In postmodern consumer times, it is assumed that we should love things and use people to get them. Consumerism, in postmodern times, feeds on feelings of malaise, alienation, and discontent. To heal this malaise, we place a primacy on things because we have lost our trust in relationships. Things are permanent (unless obsolescence is built in) although people and relationships come and go. We want constancy in a time of constant change. We now emphasize having over being and we neglect being as we strive to get things to own. Our culture now seems morally hollow and empty so we fill the hunger with a constant feast on material things. Everything, every person and every relationship, has to be commodified (has a price for sale) to create enough things to buy. Driven by this horrible alienation and unhappiness from failed hopes, desires, and expectations, we enter into a relentless cycle of buying to fill the gap (Beabout & Echeverria, 2002; Barrs, 2002). Asking people to shift from self-interest to mutual interest and shared responsibilities for each other is asking a lot given their current affliction with consumerism. They are very unwell and may not be able to heal themselves.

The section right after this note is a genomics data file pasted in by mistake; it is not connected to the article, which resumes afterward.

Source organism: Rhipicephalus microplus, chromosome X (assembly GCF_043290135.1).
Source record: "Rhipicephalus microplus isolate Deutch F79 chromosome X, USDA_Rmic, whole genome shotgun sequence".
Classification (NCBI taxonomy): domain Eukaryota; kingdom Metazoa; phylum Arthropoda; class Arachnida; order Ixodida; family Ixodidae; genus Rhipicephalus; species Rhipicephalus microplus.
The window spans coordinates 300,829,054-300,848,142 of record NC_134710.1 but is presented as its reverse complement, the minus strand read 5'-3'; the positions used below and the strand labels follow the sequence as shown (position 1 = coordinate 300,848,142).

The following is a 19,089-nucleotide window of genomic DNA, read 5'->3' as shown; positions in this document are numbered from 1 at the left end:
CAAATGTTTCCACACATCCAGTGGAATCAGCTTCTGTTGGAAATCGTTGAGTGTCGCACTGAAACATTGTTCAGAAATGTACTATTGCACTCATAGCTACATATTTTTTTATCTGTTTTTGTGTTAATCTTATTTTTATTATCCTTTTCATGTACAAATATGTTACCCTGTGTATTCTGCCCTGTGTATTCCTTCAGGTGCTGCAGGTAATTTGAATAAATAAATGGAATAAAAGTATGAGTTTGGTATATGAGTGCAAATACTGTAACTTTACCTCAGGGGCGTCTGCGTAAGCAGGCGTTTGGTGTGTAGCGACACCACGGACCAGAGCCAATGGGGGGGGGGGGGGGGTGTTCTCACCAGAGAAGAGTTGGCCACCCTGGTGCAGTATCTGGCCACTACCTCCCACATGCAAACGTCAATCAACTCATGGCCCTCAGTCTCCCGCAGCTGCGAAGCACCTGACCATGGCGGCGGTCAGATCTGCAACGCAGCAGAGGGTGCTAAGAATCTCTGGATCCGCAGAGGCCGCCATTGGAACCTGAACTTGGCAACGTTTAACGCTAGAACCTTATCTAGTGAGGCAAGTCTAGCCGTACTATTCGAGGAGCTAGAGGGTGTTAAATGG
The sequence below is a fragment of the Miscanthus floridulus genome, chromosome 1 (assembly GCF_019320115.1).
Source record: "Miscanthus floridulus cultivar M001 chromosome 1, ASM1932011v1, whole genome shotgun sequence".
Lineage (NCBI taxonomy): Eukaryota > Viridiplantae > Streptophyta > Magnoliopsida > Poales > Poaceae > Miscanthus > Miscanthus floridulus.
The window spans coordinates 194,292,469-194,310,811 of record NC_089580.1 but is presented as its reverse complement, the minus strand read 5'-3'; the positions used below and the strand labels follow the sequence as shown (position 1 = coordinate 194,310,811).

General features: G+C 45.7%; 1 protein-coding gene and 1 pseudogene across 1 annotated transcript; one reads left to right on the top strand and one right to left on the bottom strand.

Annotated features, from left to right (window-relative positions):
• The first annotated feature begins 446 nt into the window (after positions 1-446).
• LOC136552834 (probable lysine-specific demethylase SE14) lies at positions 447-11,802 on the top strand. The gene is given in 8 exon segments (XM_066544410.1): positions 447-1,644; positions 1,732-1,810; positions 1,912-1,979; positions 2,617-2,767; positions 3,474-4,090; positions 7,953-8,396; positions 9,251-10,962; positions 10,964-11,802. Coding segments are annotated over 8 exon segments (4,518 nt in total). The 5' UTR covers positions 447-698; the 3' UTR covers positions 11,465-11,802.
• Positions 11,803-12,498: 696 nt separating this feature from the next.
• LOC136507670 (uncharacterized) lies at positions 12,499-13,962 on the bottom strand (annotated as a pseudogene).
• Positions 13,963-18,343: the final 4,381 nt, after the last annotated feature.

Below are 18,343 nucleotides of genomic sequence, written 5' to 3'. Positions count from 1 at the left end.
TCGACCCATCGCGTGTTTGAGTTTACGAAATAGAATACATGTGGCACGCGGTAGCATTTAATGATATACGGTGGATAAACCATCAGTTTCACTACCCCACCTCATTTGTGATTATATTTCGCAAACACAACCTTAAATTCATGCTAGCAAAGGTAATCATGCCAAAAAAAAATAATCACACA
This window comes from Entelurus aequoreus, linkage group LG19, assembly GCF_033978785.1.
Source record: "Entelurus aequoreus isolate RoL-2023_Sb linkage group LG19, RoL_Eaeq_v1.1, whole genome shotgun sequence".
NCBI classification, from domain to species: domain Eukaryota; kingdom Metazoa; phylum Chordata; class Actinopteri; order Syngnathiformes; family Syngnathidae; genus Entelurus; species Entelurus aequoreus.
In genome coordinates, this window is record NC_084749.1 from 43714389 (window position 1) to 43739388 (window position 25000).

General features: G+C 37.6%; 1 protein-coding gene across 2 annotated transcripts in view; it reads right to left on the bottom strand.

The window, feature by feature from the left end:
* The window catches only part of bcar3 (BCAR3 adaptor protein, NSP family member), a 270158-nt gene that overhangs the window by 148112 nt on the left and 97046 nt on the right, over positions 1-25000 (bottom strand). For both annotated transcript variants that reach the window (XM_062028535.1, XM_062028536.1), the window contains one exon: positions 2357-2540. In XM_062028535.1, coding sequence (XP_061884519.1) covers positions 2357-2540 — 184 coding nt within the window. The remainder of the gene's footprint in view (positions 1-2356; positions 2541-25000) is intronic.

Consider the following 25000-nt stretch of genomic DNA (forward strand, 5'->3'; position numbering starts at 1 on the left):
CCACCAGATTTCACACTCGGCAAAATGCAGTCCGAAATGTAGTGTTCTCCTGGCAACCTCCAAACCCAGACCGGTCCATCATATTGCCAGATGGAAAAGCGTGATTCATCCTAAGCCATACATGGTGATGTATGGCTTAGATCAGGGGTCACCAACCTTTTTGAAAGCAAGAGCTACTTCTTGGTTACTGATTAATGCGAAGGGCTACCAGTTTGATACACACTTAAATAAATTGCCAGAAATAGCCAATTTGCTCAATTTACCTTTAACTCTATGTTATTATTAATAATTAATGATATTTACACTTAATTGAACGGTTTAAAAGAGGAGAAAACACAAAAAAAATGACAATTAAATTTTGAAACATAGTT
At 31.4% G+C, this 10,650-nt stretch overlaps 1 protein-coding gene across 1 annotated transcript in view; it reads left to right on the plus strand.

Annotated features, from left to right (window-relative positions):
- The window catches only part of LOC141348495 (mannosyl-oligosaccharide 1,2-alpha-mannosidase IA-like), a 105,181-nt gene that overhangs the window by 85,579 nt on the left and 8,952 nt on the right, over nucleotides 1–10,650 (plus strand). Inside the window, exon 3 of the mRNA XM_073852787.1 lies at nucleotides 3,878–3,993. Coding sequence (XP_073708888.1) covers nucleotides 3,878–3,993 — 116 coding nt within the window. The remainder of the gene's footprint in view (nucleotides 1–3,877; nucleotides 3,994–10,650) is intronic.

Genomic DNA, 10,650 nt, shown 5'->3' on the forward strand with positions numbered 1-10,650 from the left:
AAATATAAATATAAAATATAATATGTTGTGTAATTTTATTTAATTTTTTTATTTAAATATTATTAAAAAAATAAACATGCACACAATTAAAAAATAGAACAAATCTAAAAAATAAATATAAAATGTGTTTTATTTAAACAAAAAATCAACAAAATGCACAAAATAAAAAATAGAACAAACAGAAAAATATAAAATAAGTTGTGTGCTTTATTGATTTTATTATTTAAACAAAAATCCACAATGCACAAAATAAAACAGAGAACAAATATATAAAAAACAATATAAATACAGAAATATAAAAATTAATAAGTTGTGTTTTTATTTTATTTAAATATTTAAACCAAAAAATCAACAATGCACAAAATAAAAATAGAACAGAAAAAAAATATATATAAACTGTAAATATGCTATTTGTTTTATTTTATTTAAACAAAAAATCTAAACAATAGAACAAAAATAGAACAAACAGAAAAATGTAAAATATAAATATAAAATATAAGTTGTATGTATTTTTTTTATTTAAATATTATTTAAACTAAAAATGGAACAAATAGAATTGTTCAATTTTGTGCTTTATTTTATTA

Popular culture postmodernism posits that a consumer culture creates people with a widespread sense of consumer entitlement (Sacks, 1996). If, in addition to this entitlement, deconstructive postmodernism believes in moral ambiguity (uncertainty or many interpretations), we are hard pressed to push for responsibility in consumer behaviour. It is too easy for consumers to say, "I am entitled to this product or service, and I don't care if I hurt someone else in the process." This is deeply aggravated by the tendency of people living in a deconstructive postmodern to believe that they have no loyalties and that they have no purpose-life itself is meaningless. Why would anyone feel any duties or obligations to other citizens if they held this point of view? Add to this the popular culture postmodern attitude towards a growing distrust and disrespect of authority and we are in an even more compromised position if we are calling for human responsibilities to balance consumer rights. Worse yet, postmodernism assumes that people are not capable of living by a coherent ethical code and that truth (correctness) degenerates into personal beliefs, tastes, and lifestyles where private preferences are alienated from moral convictions (Jessup, 2001). But not all is lost. Appreciating that actions can occur without purpose and calculable rewards (a tenet of postmodernism) enables us to value unpaid work, community involvement, voluntarism, and involvement in social activism as valuable, legitimate activities to advance rights and responsibilities.